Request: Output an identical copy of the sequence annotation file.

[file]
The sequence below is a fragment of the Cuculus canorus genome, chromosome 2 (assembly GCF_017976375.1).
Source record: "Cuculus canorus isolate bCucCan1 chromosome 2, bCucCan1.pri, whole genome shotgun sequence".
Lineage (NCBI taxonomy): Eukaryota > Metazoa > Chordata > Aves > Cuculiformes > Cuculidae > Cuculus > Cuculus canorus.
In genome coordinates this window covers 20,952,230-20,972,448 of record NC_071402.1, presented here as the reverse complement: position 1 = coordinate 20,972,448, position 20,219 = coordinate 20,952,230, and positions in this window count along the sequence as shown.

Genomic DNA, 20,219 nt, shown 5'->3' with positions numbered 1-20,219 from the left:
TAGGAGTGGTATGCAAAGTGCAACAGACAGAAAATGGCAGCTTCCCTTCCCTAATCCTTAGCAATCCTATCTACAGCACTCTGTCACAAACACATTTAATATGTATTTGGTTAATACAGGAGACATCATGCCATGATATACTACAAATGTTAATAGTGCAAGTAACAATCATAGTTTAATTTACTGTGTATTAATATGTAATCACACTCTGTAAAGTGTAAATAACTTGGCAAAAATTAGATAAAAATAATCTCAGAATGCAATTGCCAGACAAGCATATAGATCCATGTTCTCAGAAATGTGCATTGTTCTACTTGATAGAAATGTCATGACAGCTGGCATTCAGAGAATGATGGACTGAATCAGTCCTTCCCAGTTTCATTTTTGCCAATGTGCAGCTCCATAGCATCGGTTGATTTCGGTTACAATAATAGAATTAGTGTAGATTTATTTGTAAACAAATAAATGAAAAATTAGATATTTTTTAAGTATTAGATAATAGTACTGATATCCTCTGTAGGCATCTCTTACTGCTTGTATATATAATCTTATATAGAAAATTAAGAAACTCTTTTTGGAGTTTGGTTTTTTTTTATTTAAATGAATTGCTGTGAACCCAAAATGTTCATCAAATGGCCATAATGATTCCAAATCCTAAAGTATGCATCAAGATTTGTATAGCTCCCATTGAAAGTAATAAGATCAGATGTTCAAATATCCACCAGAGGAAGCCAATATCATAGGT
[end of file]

The sequence below is a fragment of the Cuculus canorus genome, chromosome 2 (assembly GCF_017976375.1).
Source record: "Cuculus canorus isolate bCucCan1 chromosome 2, bCucCan1.pri, whole genome shotgun sequence".
Lineage (NCBI taxonomy): Eukaryota > Metazoa > Chordata > Aves > Cuculiformes > Cuculidae > Cuculus > Cuculus canorus.
In genome coordinates this window covers 20,952,230-20,972,448 of record NC_071402.1, presented here as the reverse complement: position 1 = coordinate 20,972,448, position 20,219 = coordinate 20,952,230, and positions in this window count along the sequence as shown.

Genomic DNA, 20,219 nt, shown 5'->3' with positions numbered 1-20,219 from the left:
TAGGAGTGGTATGCAAAGTGCAACAGACAGAAAATGGCAGCTTCCCTTCCCTAATCCTTAGCAATCCTATCTACAGCACTCTGTCACAAACACATTTAATATGTATTTGGTTAATACAGGAGACATCATGCCATGATATACTACAAATGTTAATAGTGCAAGTAACAATCATAGTTTAATTTACTGTGTATTAATATGTAATCACACTCTGTAAAGTGTAAATAACTTGGCAAAAATTAGATAAAAATAATCTCAGAATGCAATTGCCAGACAAGCATATAGATCCATGTTCTCAGAAATGTGCATTGTTCTACTTGATAGAAATGTCATGACAGCTGGCATTCAGAGAATGATGGACTGAATCAGTCCTTCCCAGTTTCATTTTTGCCAATGTGCAGCTCCATAGCATCGGTTGATTTCGGTTACAATAATAGAATTAGTGTAGATTTATTTGTAAACAAATAAATGAAAAATTAGATATTTTTTAAGTATTAGATAATAGTACTGATATCCTCTGTAGGCATCTCTTACTGCTTGTATATATAATCTTATATAGAAAATTAAGAAACTCTTTTTGGAGTTTGGTTTTTTTTTATTTAAATGAATTGCTGTGAACCCAAAATGTTCATCAAATGGCCATAATGATTCCAAATCCTAAAGTATGCATCAAGATTTGTATAGCTCCCATTGAAAGTAATAAGATCAGATGTTCAAATATCCACCAGAGGAAGCCAATATCATAGGT